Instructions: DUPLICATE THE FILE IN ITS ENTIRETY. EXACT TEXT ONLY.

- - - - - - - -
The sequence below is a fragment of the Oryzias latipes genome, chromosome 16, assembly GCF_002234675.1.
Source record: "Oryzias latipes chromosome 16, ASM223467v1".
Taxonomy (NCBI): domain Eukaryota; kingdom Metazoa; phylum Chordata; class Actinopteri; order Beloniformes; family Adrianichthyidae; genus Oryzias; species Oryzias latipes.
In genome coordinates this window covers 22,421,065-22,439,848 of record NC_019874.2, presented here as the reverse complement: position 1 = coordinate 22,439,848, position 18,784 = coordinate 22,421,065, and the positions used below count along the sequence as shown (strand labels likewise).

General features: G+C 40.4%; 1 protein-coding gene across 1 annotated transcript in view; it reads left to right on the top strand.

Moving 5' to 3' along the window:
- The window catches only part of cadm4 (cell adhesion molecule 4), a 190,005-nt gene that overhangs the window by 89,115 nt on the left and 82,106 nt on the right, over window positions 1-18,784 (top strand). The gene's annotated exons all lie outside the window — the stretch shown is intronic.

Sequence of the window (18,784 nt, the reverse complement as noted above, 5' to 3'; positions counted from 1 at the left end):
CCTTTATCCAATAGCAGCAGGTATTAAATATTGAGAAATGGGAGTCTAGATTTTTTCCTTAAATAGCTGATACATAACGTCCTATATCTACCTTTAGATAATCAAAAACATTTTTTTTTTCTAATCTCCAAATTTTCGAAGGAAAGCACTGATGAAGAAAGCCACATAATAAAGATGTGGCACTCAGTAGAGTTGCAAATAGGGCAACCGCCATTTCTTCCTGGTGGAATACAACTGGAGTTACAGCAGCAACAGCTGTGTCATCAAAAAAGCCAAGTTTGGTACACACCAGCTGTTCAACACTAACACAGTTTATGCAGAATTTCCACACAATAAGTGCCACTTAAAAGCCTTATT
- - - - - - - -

The sequence below is a fragment of the Oryzias latipes genome, chromosome 16, assembly GCF_002234675.1.
Source record: "Oryzias latipes chromosome 16, ASM223467v1".
Taxonomy (NCBI): domain Eukaryota; kingdom Metazoa; phylum Chordata; class Actinopteri; order Beloniformes; family Adrianichthyidae; genus Oryzias; species Oryzias latipes.
In genome coordinates this window covers 22,421,065-22,439,848 of record NC_019874.2, presented here as the reverse complement: position 1 = coordinate 22,439,848, position 18,784 = coordinate 22,421,065, and the positions used below count along the sequence as shown (strand labels likewise).

General features: G+C 40.4%; 1 protein-coding gene across 1 annotated transcript in view; it reads left to right on the top strand.

Moving 5' to 3' along the window:
- The window catches only part of cadm4 (cell adhesion molecule 4), a 190,005-nt gene that overhangs the window by 89,115 nt on the left and 82,106 nt on the right, over window positions 1-18,784 (top strand). The gene's annotated exons all lie outside the window — the stretch shown is intronic.

Sequence of the window (18,784 nt, the reverse complement as noted above, 5' to 3'; positions counted from 1 at the left end):
CCTTTATCCAATAGCAGCAGGTATTAAATATTGAGAAATGGGAGTCTAGATTTTTTCCTTAAATAGCTGATACATAACGTCCTATATCTACCTTTAGATAATCAAAAACATTTTTTTTTTCTAATCTCCAAATTTTCGAAGGAAAGCACTGATGAAGAAAGCCACATAATAAAGATGTGGCACTCAGTAGAGTTGCAAATAGGGCAACCGCCATTTCTTCCTGGTGGAATACAACTGGAGTTACAGCAGCAACAGCTGTGTCATCAAAAAAGCCAAGTTTGGTACACACCAGCTGTTCAACACTAACACAGTTTATGCAGAATTTCCACACAATAAGTGCCACTTAAAAGCCTTATT